Why do I care? Well, for one, I like things to be done efficiently and professionally, particularly at work where I do not intend to waste my valuable time. Second, people trying to send 100 MB+ files by e-mail are the same who complain about disk space all the time. Their 1 TB hard drive is "WAY TOO SMALL !!" Their 1 GB mail quota is "RIDICULOUS !!!!" Their 5 GB owncloud space is ... well, you get the drift.
These people, which mostly belong to the 'Generation Smartphone', also seem to have an overwhelming need to access all of their data anytime and everywhere, no matter how old and irrelevant these data may be. As a result, the amount of data we have to backup quadrupled over the past four years, and threatens to double again in two years. We are currently evaluating a possible solution for this problem, but whatever we do, it will be significantly more cost-intensive than imagined by the "why-don't-you-just-buy-a-3TB-drive-for-me" faction.
Einmal CLI, immer CLI. ;)
Does this choice imply that I'm a hopeless relict from the past, a dinosaur who can't deal with the changes that took place over these three decades? Not at all. It is my conviction that the CLI is the only complete and consistent interface between computers and humans that has been developed to date. Nobody has expressed that better than Luke in his insightful entry on the Command Line and User Friendliness:
The CLI is much closer to the way we operate in real life – it is a conversational user interface. You “speak” to the computer and it responds back to you. It is the most intuitive, most natural and easiest to grasp type of UI we have invented so far.
Focusing on the command-line and command-line based applications has a beneficial side effect: it's good for my health. Many users get all excited about changes in the GUI of the OS or the applications they are using. Think about Windows 8, or MS Office and the ribbons. Or KDE4, Gnome 3 and Unity in the open-source world.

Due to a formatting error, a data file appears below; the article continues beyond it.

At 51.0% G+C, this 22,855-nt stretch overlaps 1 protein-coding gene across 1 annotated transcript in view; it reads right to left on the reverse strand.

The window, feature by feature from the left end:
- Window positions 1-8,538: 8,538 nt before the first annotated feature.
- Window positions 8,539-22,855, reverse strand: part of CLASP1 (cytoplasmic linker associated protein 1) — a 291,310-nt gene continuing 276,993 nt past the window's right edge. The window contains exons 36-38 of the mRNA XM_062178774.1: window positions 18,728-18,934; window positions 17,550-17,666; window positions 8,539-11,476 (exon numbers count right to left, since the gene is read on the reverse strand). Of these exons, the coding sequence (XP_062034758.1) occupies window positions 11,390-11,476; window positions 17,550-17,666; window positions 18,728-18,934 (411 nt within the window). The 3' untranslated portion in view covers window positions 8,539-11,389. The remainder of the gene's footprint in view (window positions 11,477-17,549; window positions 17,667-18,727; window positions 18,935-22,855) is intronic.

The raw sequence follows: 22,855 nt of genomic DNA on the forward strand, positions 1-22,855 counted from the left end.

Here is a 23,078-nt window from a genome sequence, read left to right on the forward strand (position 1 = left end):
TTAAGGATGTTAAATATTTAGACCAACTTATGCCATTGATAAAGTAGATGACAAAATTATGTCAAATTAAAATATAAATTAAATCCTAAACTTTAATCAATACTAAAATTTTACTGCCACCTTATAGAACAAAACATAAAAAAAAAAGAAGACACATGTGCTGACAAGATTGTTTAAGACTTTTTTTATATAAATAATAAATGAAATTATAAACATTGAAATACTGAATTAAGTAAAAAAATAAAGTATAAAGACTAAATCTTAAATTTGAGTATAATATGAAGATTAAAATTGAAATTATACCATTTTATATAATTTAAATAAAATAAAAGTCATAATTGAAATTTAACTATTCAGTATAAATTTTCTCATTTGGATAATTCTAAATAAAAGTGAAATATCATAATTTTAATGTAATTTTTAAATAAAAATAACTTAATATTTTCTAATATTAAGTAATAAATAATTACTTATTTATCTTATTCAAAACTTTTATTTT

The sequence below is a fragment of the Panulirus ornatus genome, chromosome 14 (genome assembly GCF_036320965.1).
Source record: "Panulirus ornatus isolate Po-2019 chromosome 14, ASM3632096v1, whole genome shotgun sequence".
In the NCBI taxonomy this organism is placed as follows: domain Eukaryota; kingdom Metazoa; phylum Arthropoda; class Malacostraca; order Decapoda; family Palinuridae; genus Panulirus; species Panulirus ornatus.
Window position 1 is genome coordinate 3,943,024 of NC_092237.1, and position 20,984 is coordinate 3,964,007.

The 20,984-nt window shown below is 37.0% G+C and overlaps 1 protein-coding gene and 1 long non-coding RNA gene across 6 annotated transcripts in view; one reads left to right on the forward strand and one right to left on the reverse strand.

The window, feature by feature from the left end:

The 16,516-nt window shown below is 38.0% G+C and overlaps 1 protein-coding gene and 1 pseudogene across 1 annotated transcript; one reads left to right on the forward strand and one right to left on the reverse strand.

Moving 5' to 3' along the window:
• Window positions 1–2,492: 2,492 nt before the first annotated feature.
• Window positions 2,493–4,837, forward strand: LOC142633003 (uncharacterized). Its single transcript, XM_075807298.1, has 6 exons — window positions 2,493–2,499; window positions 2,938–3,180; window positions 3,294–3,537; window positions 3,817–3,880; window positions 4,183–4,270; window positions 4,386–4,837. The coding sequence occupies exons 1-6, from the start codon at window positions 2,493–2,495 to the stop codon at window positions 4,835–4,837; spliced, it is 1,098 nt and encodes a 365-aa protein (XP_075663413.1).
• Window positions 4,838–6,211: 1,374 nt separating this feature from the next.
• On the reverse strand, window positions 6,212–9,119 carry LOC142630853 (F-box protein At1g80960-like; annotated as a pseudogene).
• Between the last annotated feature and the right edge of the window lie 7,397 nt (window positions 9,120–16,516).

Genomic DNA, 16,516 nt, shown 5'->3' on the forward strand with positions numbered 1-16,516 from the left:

I usually don't care about these changes at all. I don't have to, since I don't depend on GUIs: I do all essential things using the shell and an editor. My last publications, in particular, were produced by LaTeX and pylab, with code I wrote: in an editor.
Whenever I have to open figures created by coworkers in Origin, I get a lesson in anti-computing. I won't dwell on the fact that the virtual Windows 7 needs to update at this very moment, and exhibits the responsivity of Siberian honey from the stone age. No, just Origin alone is fascinating enough. If we had a contest called "Maximize the number of buttons per dialog", the developers of Origin would win single-handedly. In any case, these excursions drive me crazy within minutes, and I'm eternally grateful that I usually don't need to click a hundred buttons in a dozen different sub-menus, but can simply type what I want.
I've stopped using Opera as my main browser when the development of Presto was terminated more than a year ago. It seems that there are not too many alternatives left, in particular for users of Linux: among the big five, only Firefox and Chromium run on the open-source operating system. The latter lacks functions important for me, and I thus grudgingly decided to get used to Firefox. Not without several extensions, of course. Besides those used by 99% of the 1% users using extensions at all, I use Pentadactyl and find it indispensable in everyday use (hey, try to squeeze more usages of 'use' into one sentence).